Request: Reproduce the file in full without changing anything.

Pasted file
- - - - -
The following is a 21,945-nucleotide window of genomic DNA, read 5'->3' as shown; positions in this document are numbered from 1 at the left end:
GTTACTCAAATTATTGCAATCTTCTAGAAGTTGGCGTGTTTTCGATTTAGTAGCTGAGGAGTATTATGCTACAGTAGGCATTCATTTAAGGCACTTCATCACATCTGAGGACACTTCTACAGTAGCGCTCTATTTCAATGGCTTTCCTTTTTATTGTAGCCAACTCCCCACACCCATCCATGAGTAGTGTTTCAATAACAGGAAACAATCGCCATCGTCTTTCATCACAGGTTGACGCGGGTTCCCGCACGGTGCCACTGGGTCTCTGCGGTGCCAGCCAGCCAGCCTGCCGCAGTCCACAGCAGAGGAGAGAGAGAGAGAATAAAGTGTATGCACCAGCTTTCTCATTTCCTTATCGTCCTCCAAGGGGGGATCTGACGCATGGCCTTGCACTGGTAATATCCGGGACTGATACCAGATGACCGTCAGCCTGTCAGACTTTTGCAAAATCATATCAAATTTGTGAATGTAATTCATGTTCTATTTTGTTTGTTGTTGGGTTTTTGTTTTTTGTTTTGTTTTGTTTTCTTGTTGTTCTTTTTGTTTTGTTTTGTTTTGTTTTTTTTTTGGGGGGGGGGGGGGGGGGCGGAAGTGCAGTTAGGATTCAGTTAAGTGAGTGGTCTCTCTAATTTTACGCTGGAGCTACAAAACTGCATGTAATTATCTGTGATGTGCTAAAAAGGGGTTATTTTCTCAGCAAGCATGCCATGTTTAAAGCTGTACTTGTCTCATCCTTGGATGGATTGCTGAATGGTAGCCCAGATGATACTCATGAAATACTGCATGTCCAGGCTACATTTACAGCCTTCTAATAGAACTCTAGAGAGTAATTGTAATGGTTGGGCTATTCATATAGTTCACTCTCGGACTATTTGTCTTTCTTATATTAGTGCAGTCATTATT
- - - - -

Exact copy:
The following is a 21,945-nucleotide window of genomic DNA, read 5'->3' as shown; positions in this document are numbered from 1 at the left end:
GTTACTCAAATTATTGCAATCTTCTAGAAGTTGGCGTGTTTTCGATTTAGTAGCTGAGGAGTATTATGCTACAGTAGGCATTCATTTAAGGCACTTCATCACATCTGAGGACACTTCTACAGTAGCGCTCTATTTCAATGGCTTTCCTTTTTATTGTAGCCAACTCCCCACACCCATCCATGAGTAGTGTTTCAATAACAGGAAACAATCGCCATCGTCTTTCATCACAGGTTGACGCGGGTTCCCGCACGGTGCCACTGGGTCTCTGCGGTGCCAGCCAGCCAGCCTGCCGCAGTCCACAGCAGAGGAGAGAGAGAGAGAATAAAGTGTATGCACCAGCTTTCTCATTTCCTTATCGTCCTCCAAGGGGGGATCTGACGCATGGCCTTGCACTGGTAATATCCGGGACTGATACCAGATGACCGTCAGCCTGTCAGACTTTTGCAAAATCATATCAAATTTGTGAATGTAATTCATGTTCTATTTTGTTTGTTGTTGGGTTTTTGTTTTTTGTTTTGTTTTGTTTTCTTGTTGTTCTTTTTGTTTTGTTTTGTTTTGTTTTTTTTTTGGGGGGGGGGGGGGGGGGCGGAAGTGCAGTTAGGATTCAGTTAAGTGAGTGGTCTCTCTAATTTTACGCTGGAGCTACAAAACTGCATGTAATTATCTGTGATGTGCTAAAAAGGGGTTATTTTCTCAGCAAGCATGCCATGTTTAAAGCTGTACTTGTCTCATCCTTGGATGGATTGCTGAATGGTAGCCCAGATGATACTCATGAAATACTGCATGTCCAGGCTACATTTACAGCCTTCTAATAGAACTCTAGAGAGTAATTGTAATGGTTGGGCTATTCATATAGTTCACTCTCGGACTATTTGTCTTTCTTATATTAGTGCAGTCATTATT